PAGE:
Tonight we hear the story, the same one this year as last. It is the story of a birth in a dark cold night among strangers. The promise of the story has been kept again this year: it has pulled us out of the darkness and into the warmth of a new light.
Whatever the past year has brought us - pain and doubt and fear, rejoicing and dying and birthing, good fortune or bad - it has not broken the power and the promise of this story to bring us together again. The story gives us just enough courage and hope on this night to pray for peace, to stand close to those who love us, and to confess that there is more to our living than we understand.
What we do not understand tempts us to say that this story of a man and woman - of two people finding each other and making a home for more than their love - is an accident. But hope rising in us on the darkest of nights, in the coldest of circumstances, even among strangers, leads us to believe that this story, like our own stories, is not an accident but a promise kept.
Here and there, in all our lives, things do go as they were meant, people love as they intend, suffering and evil do not win. The power of this story is the promise kept, that even in a dark place on a cold night among strangers, a new birth is possible. For Mary and Josephus then, for us now, and again.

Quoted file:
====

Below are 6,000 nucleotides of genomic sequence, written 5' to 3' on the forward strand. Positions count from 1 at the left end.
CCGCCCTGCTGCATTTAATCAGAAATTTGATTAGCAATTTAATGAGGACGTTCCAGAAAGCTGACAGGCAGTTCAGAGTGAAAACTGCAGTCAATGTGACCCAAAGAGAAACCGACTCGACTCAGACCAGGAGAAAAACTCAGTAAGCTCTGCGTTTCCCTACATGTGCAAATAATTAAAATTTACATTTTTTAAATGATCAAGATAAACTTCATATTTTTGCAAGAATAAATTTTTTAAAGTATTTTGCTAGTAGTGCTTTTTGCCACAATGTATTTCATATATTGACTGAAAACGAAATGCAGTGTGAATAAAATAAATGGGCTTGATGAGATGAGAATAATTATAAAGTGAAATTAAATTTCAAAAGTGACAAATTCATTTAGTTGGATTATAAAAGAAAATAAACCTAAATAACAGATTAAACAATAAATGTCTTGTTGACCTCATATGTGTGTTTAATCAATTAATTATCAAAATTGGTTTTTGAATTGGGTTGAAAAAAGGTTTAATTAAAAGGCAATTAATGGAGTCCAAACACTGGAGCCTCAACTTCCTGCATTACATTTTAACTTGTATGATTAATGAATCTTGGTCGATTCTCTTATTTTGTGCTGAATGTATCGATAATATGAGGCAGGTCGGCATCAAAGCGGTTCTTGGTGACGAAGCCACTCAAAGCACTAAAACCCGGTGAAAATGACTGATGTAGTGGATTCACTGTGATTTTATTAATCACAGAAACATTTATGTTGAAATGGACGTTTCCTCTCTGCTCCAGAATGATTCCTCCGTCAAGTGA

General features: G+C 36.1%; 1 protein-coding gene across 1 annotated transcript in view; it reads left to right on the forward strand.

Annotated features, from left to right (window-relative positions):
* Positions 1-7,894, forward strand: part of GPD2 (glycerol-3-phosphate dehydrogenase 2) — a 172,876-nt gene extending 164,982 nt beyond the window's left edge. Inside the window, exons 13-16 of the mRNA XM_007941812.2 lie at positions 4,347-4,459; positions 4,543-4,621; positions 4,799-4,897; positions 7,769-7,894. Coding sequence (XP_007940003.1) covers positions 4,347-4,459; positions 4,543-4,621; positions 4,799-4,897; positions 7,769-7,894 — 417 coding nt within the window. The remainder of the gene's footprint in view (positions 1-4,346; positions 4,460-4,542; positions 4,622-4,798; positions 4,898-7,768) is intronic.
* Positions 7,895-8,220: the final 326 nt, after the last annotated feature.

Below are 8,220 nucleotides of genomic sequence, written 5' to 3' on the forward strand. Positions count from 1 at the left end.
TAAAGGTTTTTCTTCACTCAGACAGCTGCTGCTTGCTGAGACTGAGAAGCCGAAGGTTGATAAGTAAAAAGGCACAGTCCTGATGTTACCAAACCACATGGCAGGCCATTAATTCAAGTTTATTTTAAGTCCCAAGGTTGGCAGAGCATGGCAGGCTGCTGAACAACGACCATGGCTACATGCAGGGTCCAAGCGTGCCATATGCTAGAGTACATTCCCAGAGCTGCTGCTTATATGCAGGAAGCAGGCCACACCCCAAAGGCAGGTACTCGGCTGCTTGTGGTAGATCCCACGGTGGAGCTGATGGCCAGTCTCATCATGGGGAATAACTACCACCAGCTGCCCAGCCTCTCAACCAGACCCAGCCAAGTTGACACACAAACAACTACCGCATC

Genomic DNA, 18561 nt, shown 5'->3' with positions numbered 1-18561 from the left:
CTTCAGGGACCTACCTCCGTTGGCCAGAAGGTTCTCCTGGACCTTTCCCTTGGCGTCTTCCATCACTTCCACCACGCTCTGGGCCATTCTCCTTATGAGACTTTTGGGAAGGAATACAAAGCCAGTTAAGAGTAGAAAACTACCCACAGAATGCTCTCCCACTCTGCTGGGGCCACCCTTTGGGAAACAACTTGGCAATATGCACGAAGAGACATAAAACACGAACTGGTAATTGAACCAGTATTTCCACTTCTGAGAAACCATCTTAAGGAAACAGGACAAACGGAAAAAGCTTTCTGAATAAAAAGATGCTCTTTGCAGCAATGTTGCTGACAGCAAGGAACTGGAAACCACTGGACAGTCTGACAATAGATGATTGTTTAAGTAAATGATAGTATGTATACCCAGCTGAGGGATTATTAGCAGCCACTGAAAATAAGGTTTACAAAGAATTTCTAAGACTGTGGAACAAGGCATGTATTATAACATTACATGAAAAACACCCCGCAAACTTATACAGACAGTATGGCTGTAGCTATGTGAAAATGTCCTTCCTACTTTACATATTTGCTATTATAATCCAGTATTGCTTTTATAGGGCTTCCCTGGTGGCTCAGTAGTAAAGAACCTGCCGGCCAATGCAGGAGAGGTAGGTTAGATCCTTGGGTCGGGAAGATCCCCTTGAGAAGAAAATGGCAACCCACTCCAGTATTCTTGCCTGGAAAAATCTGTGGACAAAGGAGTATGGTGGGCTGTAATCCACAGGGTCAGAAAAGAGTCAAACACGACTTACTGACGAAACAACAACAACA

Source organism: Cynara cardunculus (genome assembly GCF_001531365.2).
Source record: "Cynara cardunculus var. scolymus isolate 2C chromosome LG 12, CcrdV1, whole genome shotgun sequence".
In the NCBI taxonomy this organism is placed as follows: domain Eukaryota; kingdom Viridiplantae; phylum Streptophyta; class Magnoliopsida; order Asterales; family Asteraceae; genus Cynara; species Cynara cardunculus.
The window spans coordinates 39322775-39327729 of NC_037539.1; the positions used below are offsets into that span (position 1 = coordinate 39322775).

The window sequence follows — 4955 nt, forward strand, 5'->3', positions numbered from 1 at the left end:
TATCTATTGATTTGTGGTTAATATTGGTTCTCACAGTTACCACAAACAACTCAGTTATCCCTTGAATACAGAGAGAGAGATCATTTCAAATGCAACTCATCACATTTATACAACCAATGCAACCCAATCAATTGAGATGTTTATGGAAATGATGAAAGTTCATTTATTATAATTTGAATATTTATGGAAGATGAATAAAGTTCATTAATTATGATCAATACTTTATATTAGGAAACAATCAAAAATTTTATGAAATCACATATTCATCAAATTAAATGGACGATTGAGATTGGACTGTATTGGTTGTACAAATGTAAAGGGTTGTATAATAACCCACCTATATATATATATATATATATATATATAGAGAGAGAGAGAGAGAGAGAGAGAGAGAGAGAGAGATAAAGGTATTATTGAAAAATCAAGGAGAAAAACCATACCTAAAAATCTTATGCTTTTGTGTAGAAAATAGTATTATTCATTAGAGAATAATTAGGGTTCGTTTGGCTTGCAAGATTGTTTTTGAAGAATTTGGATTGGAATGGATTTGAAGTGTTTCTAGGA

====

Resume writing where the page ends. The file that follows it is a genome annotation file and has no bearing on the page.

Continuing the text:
Fr. Ambrose Bryce
Father Bryce moved on to another parish shortly after delivering this homily, I believe in 1995, and has since retired. I ask his forgiveness for taking the liberty to post his beautiful words. I cried then and each time I read it. After hearing his homily I asked the church secretary for a copy and take it out each year at Christmas along with the ornaments, wreaths, and stockings. Each year I forget I have it then remember it when we unpack the decorations. I cried the moment I saw it this year.
And I hope, whatever you personal beliefs of Christmas, as we pass through the long night and the stillness of winter here in the Northern Hemisphere, we can all share the hope that new birth always will triumph over death.